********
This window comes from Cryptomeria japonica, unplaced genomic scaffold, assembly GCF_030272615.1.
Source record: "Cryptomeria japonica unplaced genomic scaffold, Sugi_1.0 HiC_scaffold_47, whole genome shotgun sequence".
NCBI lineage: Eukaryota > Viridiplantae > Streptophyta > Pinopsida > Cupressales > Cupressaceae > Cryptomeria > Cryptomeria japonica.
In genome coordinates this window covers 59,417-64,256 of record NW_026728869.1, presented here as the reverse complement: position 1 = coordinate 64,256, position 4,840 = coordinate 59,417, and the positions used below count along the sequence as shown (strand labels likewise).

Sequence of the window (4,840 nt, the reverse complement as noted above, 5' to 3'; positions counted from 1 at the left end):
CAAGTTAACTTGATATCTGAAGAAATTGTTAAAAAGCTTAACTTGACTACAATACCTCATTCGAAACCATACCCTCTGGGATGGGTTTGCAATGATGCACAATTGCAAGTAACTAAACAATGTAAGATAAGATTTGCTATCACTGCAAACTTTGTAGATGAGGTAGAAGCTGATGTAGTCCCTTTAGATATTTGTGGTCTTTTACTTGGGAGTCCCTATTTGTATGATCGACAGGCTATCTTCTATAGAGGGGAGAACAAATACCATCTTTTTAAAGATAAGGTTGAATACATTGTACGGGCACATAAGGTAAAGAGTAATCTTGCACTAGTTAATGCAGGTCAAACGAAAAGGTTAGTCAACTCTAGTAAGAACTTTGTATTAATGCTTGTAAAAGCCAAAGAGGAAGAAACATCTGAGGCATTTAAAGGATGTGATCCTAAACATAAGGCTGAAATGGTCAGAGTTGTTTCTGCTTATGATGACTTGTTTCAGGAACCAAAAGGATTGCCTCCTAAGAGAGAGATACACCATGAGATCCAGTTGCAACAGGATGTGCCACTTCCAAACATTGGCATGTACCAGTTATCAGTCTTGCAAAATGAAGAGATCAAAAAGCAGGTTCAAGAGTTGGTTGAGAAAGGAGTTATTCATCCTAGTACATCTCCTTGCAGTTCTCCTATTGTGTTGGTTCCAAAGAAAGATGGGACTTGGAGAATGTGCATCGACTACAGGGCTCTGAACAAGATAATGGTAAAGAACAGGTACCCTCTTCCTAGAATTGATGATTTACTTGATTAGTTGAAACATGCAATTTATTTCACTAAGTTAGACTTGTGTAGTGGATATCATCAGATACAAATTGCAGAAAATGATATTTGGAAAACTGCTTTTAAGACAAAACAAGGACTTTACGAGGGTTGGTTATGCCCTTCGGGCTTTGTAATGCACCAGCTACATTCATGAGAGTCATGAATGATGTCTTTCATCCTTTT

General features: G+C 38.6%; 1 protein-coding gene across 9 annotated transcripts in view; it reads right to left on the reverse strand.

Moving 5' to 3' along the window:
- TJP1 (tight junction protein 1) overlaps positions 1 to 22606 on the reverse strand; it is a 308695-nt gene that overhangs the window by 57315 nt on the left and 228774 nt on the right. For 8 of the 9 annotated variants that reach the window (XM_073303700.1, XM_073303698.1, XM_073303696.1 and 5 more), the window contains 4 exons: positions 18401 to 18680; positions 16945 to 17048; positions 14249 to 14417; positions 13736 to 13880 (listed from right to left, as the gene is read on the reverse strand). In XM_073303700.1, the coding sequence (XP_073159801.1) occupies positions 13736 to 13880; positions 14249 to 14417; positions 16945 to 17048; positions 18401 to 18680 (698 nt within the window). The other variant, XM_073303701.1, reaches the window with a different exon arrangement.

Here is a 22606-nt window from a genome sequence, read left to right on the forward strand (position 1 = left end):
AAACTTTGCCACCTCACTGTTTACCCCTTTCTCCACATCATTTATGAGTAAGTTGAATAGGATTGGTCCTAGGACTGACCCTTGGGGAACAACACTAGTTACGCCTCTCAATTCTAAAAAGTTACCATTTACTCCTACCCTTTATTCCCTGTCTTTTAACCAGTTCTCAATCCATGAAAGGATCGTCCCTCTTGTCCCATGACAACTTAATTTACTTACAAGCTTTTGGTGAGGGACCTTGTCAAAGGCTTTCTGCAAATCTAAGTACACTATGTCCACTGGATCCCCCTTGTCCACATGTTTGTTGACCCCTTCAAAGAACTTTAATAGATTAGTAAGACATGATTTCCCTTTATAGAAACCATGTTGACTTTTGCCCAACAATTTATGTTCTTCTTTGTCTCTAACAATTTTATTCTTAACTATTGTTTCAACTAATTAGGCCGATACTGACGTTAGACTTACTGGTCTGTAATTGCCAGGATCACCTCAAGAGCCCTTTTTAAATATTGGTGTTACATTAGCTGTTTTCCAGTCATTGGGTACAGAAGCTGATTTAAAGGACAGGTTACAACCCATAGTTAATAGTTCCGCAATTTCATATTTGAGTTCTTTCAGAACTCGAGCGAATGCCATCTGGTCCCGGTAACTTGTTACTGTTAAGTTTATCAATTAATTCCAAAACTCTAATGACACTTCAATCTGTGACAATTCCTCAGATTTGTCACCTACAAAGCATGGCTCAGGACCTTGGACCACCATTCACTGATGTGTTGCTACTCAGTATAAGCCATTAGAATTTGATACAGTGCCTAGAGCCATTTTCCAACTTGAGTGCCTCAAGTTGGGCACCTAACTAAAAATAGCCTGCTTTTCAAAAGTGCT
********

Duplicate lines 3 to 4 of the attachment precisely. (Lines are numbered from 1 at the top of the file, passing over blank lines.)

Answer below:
NCBI lineage: Eukaryota > Viridiplantae > Streptophyta > Pinopsida > Cupressales > Cupressaceae > Cryptomeria > Cryptomeria japonica.
In genome coordinates this window covers 59,417-64,256 of record NW_026728869.1, presented here as the reverse complement: position 1 = coordinate 64,256, position 4,840 = coordinate 59,417, and the positions used below count along the sequence as shown (strand labels likewise).